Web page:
6

The action you describe is often more associated with a street "vendor" than a shop. People cleaning your car windshield uninvited at a traffic light and then demanding money is another example. However, it isn't limited to street vendors. For example, there are restaurants, particularly in areas frequented by foreign tourists, where they will leave an unordered, apparently complimentary, dish on the table, and then charge for it.

"Forceful" is sometimes associated with this but isn't necessarily the fundamental method of manipulation. What you describe is a form of fraud, or trying to get money through deceit or manipulation. These people may escalate to more assertive tactics if the ploy, alone, doesn't work--righteous indignation, trying to embarrass you, aggression or other attempts at intimidation, etc.

Dan C's "hustler" is a good term. Another is scam artist. A "scam" is a fraudulent or deceptive act or operation - M-W

"Con artist" is related, but is typically associated with something more complex, involving multiple steps to "set up" the person being taken advantage of, while a scam can involve just a brief encounter, like your example.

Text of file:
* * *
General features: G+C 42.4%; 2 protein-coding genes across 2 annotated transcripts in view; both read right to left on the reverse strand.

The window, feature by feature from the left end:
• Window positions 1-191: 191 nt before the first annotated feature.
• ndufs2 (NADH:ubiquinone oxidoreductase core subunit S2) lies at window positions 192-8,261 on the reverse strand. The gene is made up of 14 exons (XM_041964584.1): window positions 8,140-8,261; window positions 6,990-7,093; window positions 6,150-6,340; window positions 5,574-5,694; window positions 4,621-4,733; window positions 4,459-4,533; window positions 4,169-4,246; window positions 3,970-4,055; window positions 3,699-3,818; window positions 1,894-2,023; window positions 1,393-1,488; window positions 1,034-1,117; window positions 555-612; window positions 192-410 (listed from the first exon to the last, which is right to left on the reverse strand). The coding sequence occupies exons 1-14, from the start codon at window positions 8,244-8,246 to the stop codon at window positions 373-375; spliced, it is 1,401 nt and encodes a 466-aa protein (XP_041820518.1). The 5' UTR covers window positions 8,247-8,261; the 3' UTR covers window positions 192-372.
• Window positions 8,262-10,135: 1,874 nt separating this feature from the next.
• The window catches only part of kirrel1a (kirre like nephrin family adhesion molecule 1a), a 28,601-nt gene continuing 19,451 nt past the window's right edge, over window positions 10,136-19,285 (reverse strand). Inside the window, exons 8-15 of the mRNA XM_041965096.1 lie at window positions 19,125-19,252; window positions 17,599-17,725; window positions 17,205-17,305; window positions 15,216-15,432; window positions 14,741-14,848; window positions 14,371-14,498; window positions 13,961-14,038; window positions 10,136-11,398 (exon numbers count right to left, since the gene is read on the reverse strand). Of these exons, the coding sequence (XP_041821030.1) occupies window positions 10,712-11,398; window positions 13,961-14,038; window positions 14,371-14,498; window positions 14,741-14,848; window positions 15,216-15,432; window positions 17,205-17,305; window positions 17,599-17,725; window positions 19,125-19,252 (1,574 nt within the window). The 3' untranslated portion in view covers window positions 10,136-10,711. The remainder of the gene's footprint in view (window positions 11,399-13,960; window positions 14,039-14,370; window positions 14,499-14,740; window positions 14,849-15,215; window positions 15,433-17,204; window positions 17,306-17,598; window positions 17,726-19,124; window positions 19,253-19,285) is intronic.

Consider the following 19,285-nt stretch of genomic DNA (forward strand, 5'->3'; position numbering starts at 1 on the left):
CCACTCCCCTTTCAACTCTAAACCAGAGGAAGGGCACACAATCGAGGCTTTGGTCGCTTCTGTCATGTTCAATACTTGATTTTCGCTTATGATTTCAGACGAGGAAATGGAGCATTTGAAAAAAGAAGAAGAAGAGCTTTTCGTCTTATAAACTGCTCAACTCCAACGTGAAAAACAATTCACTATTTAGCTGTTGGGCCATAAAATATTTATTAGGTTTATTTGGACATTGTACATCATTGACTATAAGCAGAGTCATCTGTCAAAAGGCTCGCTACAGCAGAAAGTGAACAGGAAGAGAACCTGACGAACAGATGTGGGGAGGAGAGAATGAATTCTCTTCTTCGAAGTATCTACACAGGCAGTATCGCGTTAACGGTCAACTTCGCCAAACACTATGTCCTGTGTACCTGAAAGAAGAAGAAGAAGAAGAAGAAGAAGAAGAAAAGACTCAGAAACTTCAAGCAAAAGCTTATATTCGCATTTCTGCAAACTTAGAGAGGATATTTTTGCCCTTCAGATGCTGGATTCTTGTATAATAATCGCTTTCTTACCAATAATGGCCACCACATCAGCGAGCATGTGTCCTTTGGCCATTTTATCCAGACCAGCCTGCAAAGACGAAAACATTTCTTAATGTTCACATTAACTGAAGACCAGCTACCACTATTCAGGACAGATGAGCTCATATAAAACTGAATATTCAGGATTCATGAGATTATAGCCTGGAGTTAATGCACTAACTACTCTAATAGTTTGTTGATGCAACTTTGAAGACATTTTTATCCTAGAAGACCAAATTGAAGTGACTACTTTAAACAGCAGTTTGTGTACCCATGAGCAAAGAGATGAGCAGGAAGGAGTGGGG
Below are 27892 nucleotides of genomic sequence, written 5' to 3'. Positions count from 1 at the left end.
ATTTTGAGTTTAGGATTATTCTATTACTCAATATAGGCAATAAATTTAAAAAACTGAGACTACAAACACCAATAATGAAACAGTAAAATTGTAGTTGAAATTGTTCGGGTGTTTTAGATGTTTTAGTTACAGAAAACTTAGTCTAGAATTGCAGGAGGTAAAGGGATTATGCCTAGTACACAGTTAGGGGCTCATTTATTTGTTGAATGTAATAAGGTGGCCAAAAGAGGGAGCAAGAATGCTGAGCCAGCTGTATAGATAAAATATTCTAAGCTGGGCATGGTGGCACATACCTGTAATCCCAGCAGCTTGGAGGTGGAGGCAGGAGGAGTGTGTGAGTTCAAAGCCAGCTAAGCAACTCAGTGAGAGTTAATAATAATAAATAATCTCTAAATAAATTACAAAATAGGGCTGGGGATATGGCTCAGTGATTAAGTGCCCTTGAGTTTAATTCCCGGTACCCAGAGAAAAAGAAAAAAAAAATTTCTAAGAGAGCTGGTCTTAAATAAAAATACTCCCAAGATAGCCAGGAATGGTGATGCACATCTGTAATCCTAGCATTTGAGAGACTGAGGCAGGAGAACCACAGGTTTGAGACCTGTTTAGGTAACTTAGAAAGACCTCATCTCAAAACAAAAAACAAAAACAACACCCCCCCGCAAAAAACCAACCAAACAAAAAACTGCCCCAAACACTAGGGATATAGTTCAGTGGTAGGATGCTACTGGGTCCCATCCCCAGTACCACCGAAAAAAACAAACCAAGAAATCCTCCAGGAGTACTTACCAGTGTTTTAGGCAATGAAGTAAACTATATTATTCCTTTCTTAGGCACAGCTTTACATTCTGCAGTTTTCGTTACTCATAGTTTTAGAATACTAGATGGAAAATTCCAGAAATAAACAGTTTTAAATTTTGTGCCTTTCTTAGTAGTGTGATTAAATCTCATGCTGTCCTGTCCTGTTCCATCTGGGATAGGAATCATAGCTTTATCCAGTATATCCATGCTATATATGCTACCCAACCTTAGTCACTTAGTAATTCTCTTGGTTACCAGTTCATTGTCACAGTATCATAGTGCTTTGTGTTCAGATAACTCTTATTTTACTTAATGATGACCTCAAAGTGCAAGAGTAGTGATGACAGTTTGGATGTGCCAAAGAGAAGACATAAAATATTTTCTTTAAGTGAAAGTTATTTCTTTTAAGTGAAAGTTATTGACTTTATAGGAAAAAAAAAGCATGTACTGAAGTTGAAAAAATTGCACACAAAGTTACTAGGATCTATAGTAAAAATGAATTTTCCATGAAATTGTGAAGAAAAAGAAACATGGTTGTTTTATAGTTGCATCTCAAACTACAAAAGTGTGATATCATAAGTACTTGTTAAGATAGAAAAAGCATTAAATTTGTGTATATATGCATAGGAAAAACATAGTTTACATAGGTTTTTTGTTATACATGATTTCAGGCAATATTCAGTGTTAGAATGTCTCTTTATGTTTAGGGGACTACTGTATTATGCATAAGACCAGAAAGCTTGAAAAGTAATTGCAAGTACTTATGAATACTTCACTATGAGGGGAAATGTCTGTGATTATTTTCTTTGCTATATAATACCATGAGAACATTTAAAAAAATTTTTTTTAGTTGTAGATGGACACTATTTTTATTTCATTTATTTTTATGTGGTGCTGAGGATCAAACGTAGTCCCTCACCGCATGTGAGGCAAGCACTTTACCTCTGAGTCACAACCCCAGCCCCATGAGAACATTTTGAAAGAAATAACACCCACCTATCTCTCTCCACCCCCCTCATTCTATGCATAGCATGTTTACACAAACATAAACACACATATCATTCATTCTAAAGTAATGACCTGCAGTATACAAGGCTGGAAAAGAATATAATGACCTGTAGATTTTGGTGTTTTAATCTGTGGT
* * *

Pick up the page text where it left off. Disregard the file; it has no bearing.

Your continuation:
A similar term that is a bit dated is flimflam: deception, fraud - M-W. A scam artist or con man used to be called a "flimflam man" or "flimflam artist".

  • Hm. I'd've said flimflam artist is much too dated and scam artist too uncommon, but I guess they're common enough if you don't like hustler or want to say something like some guy tried to scam me. – lly Apr 6 '17 at 15:06
5

Pusher - a person who too readily or forecfully promotes the use or purchase of a particular thing. (Google definition). Haven't seen this one in the answers yet

  • 3
    In American English, in the context of on-street sales, a "pusher" sells illegal drugs. – Jasper Apr 6 '17 at 21:05
  • @Jasper Yeah, but other salespeople are also known to push things. Also, relatives can be pushy. "Pusher" is more well known for illegal contraband, so it is good to know about that context (because of how often the word is used in that way), but I wouldn't say that the term is so limited (to just that scope) that the term would be wrong to use in other ways. – TOOGAM Apr 7 '17 at 5:27